The Two Sides Of Tobacco: Penn Researchers Discover Molecular Complexities Of Nicotine's Action

November 14, 1997

Although it has been known for some time that nicotine is responsible for addiction to tobacco and interacts with acetylcholine receptors, scientists are now starting to realize that the many types of receptors for the neurotransmitter rule out a simple explanation for how nicotine behaves in the brain. Nicotine simultaneously effects many subtypes of acetylcholine receptors to create a variety of physiological reactions. Some are agreeable, like focusing attention and suppressing anxiety, appetite, and pain; while others are less desirable, like elevating blood pressure and heart rate and causing addiction. The resulting mix involves both activating some receptors and inactivating others. Understanding this complicated interplay between nicotine and acetylcholine receptors is also important in developing nicotine-like drugs to treat such neurological disorders as Alzheimer's disease, Parkinson's disease, and chronic pain.

Recent studies of acetylcholine receptors by investigators at the University of Pennsylvania Medical Center are shedding light on the molecular biology of dependence on, tolerance to, and withdrawal from nicotine. The researchers--led by Jon Lindstrom, PhD, professor of neuroscience--found that chronic exposure to concentrations of nicotine typical of that found in a smoker's blood first stimulates, then permanently inactivates the two most- prominent subtypes of human acetylcholine receptors--alpha-4 and alpha-7, but affects a third type--alpha-3--much less.

"This finding provides an appealing explanation for why chronic tobacco users become tolerant to levels of tobacco that would sicken the naive user," says Lindstrom. Essentially, when alpha-4 and alpha-7 receptors are inactivated, a person could become tolerant to nicotine. It acts like a neurotransmitter to activate acetylcholine receptors, but unlike acetylcholine, nicotine persists in the body for hours.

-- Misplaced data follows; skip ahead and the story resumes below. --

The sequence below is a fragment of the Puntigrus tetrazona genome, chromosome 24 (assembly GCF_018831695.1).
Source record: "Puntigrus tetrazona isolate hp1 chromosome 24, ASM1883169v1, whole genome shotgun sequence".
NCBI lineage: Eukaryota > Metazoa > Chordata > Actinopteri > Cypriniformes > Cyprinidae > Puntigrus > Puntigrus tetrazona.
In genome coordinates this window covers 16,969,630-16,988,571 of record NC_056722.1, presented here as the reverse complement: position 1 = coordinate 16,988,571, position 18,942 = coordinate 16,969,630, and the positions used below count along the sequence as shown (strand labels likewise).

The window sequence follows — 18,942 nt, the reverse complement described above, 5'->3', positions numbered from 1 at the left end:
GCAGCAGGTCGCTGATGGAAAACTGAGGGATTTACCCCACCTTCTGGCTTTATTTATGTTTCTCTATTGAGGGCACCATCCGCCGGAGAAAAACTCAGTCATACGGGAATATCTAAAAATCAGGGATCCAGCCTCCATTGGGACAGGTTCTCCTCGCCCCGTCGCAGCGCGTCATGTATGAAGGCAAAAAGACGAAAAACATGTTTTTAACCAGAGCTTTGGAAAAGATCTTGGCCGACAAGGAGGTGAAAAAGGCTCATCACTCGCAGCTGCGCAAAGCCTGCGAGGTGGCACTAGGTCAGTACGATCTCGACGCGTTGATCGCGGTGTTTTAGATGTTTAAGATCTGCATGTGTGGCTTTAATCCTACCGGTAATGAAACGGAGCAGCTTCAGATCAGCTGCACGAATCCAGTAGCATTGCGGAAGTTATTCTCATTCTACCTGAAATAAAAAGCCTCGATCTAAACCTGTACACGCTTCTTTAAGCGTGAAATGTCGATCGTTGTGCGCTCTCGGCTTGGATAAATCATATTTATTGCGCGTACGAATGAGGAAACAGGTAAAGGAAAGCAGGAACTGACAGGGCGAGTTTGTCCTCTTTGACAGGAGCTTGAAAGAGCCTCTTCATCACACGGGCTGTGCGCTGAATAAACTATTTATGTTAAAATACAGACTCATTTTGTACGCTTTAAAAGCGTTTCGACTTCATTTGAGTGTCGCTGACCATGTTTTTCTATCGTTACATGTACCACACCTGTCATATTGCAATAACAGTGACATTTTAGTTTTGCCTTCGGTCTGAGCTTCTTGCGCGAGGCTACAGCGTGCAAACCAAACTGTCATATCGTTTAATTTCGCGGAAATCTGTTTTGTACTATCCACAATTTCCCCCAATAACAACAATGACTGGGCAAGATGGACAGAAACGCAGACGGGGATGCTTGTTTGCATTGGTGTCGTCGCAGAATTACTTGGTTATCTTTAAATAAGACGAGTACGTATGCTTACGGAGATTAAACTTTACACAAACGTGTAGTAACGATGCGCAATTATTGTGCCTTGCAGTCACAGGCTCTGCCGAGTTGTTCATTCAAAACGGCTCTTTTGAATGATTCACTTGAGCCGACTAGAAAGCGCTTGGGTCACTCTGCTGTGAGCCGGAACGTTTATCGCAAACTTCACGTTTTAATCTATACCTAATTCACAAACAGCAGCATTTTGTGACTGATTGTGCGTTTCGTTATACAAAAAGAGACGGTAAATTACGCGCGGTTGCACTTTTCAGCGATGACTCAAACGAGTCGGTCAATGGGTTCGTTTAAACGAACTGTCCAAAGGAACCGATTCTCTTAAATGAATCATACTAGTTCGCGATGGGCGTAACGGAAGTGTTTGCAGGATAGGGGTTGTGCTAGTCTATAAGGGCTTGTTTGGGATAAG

Habitual users become dependent on nicotine through the same neural reward pathways observed with cocaine and other addictive drugs. "The continuing activation of alpha-3 receptors--and perhaps other subtypes--suggests that this activation, possibly in concert with the inactivation of alpha-4 and -7, may play a role in addiction to nicotine," notes Lindstrom. He suggests that alpha-3 receptors remain active to respond to nicotine, thus stimulating the reward pathway. The researchers published their results in the November issue of the Journal of Pharmacology and Experimental Therapeutics.

Penn neuroscientists Felix Olale, Volodymyr Gerzanich, Alexander Kuryatov, and Fan Wang also collaborated on this study, which was funded by the National Institutes of Health, the Smokeless Tobacco Research Council, Inc., and the Muscular Dystrophy Association.

Editor's Note: Dr. Lindstrom can be reached at 215-662-4392.

The University of Pennsylvania Medical Center's sponsored research ranks fifth in the United States, based on grant support from the National Institutes of Health, the primary funder of biomedical research in the nation. In federal fiscal year 1996, the medical center received $149 million. In addition, for the second consecutive year, the institution posted the highest growth rate in research activity--9.1 percent--of the top-ten U.S. academic medical centers during the same period. News releases from the medical center are available to reporters by direct E-mail, fax, or U.S. mail, upon request. They are also posted to the center's webpage (http://www.med.upenn.edu) and EurekAlert! (http://www.eurekalert.org), a resource sponsored by the American Association for the Advancement of Science.

University of Pennsylvania School of Medicine

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